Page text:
(Courtesy Kaia’tanó:ron Dumoulin Bush)
For a soft-spoken artist, Kaia’tanó:ron Dumoulin Bush’s art has a lot to say.
With bright, bold colours and a canvas chock-full of action and movement, the Kanien’kehá:ka and French artist’s work has a message to deliver. And from now until December 18, that message is on display at Montreal’s Indigenous artist-run centre, daphne.
“I would say there’s a pretty heavy political vein to the show,” said Bush. “I think doing that kind of work is very important, expressing my displeasure with the current Liberal government and their blatant disregard for any kind of decorum.”
Personal struggles with intergenerational trauma, chronic pain, anxiety, and identity are also prominent themes in the show, titled Iakoteriwatié:ni | Moulin à paroles | Chatterbox.
“I have fibromyalgia, so that’s a big part of why I have this art process and sketchbook process,” she said. “It allows me to put my anxieties and my thoughts and fears into one place and keep track of them.”
The exhibit very much grew out of her sketches in her sketchbooks dating back to 2013. In the exhibit space at daphne, the sketchbooks are laid out in the centre of the room, with the art displayed on the walls surrounding.
Last Saturday, October 30, daphne held a vernissage for the show. About 25 people were in attendance, and the event began with the Haudenosaunee thanksgiving address. Attendees then heard from Bush, the show’s curator Sherry Farrell-Racette, and daphne’s artistic director Lori Beavis about the artwork being presented.
Farrell-Racette talked about getting to know Bush better through daphne’s weekly online beading sessions, perler/parler.
“While everyone was beading, Kaia always had a sketchbook in front of her,” she said. “For someone so quiet, her work says so much.”
Bush had first met Farrell-Racette at the Ontario College of Art and Design (OCAD), where Bush did her Bachelor’s. She said she has long since admired Farrell-Racette and her work.
“Lori proposed to me that Sherry be my curator, and I was absolutely thrilled. Back at OCAD, my colleagues and I were quite in awe of Sherry and all her practices and knowledge, so it was really amazing to find out that she’d be my curator.”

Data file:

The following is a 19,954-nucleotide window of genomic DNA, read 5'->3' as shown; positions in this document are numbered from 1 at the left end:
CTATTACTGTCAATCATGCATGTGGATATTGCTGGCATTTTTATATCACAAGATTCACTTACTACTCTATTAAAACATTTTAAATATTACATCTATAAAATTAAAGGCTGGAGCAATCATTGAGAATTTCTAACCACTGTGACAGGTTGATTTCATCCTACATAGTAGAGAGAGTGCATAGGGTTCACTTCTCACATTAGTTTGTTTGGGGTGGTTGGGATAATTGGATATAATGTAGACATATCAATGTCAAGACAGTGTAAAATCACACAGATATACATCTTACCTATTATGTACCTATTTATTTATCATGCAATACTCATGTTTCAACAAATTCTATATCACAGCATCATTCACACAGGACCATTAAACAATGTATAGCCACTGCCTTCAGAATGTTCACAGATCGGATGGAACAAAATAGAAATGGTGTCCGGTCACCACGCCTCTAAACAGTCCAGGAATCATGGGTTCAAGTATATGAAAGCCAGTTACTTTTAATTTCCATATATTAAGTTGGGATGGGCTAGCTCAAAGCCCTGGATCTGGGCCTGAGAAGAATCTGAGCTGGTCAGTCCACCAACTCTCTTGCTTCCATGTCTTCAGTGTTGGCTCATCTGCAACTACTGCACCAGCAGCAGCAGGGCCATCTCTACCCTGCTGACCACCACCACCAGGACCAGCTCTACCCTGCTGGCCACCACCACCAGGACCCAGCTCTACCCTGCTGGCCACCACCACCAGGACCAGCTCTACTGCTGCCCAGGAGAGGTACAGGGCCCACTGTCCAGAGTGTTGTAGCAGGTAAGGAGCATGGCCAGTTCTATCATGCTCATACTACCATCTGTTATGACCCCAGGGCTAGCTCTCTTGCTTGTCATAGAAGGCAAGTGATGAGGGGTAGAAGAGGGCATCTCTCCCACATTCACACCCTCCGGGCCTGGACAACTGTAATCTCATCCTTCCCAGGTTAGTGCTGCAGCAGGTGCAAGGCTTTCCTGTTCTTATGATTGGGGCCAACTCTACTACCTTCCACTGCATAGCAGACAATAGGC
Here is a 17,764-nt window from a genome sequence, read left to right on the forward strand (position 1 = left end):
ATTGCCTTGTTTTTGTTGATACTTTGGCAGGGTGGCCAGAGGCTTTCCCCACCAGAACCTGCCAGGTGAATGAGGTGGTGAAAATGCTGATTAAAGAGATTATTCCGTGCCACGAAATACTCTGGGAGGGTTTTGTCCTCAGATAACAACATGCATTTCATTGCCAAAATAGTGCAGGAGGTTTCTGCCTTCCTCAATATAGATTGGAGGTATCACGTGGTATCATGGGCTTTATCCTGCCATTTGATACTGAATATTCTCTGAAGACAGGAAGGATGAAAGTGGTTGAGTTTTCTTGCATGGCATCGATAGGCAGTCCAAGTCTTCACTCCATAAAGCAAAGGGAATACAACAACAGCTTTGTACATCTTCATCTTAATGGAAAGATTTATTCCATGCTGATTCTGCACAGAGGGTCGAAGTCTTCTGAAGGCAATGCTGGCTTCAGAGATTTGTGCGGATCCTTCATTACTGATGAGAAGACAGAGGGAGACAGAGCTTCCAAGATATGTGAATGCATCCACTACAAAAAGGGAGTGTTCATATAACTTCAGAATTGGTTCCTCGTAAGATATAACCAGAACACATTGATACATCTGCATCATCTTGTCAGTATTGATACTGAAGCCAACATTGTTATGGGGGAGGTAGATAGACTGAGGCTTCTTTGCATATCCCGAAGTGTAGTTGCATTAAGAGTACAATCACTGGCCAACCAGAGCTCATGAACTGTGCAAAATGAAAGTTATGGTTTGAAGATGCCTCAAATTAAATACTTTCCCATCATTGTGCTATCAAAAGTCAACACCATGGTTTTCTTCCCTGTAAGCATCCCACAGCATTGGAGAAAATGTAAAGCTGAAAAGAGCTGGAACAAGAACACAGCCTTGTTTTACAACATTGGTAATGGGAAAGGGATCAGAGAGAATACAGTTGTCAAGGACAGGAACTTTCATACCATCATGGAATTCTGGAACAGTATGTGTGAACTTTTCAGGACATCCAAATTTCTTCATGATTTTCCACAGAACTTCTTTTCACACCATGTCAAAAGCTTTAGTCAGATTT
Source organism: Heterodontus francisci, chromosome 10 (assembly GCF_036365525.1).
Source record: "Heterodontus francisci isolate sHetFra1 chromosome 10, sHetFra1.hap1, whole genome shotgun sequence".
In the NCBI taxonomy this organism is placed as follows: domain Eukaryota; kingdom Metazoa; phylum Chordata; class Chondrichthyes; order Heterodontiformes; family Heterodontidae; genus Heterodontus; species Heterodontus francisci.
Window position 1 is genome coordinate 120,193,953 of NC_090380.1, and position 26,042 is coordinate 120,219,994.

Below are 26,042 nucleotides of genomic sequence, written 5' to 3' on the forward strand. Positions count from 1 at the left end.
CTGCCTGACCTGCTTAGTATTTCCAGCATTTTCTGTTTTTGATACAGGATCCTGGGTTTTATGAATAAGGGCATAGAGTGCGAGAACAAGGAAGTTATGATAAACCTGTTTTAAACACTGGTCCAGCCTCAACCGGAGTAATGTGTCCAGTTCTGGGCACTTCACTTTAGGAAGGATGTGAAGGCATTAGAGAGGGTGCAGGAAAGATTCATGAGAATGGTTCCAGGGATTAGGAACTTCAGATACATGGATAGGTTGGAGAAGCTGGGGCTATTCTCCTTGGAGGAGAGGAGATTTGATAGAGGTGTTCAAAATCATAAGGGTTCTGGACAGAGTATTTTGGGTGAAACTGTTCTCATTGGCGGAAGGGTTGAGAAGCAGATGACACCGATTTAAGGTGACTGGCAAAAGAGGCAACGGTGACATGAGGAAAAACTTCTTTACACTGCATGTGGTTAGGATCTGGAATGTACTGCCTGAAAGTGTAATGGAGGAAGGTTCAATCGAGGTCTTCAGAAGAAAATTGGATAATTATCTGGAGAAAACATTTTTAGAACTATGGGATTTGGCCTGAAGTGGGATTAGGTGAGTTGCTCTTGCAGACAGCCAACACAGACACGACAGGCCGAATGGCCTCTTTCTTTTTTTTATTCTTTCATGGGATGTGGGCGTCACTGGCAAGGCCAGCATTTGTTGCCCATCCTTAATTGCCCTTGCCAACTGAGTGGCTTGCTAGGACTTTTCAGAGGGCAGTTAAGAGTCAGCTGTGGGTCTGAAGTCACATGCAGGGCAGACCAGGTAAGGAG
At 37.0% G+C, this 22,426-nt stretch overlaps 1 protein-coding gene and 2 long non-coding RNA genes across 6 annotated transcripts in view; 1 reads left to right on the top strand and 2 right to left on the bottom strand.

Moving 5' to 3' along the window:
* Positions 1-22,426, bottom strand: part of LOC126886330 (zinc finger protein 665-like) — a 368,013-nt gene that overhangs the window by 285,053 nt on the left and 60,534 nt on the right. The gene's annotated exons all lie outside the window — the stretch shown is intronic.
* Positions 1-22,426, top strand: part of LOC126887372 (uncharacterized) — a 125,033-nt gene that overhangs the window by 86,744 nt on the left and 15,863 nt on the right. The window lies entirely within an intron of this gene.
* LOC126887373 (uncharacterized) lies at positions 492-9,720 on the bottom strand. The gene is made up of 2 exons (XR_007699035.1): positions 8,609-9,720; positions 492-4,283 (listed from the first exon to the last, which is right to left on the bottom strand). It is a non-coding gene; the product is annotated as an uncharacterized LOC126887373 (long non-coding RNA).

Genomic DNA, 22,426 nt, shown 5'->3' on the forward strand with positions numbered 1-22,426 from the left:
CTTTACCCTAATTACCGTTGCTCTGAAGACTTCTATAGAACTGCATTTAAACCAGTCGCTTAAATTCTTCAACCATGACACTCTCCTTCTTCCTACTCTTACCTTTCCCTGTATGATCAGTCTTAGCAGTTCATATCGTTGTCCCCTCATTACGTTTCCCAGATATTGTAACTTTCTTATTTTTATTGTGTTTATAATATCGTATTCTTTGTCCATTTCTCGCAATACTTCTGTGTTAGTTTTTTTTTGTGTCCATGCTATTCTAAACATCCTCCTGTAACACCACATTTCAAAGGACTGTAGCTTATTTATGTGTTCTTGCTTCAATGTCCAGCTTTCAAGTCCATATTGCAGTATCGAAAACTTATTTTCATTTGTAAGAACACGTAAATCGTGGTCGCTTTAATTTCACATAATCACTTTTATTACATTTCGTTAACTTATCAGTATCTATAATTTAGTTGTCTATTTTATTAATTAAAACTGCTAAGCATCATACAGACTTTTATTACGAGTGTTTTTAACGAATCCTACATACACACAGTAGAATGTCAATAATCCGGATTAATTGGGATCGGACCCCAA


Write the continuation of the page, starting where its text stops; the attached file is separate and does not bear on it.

She said working with Farrell-Racette on the exhibit was a great experience.
“For the brochure for the show, she described my work as ‘profoundly unromantic.’ I thought that was such a huge compliment. I love that so much. I’d love to get that on a t-shirt,” Bush laughed. “It was so great for me to know that someone who I look up to, one of my heroes, understands my work in the way that I intend for it to be understood.”
Bush previously created original artwork for the CBC podcast “Telling Our Twisted Histories,” which was announced in September.
She noted that she doesn’t avoid topics that might be sensitive or difficult for some. “Some of the art deals with kind of heavily religious topics, and some of it can be viewed as anti-Catholic. I don’t shy away from that.”
To Bush, it comes from a place of speaking out against systems that have caused pain, “the idea of revenge, or being able to kind of strike back at the systems that oppress you.”
In the end, it’s about having an avenue to make a statement, to call out what’s wrong in the world.
“The pieces addressing Trudeau, and then the pieces addressing residential schools and the church, very much are me expressing how I feel about the situation.”
Through her sketchbooks, Bush was reacting to the world around her, chattering with herself about the goings-on. And with Iakoteriwatié:ni | Moulin à paroles | Chatterbox, she’s sharing that chatter with the world.
Her show runs until December 18.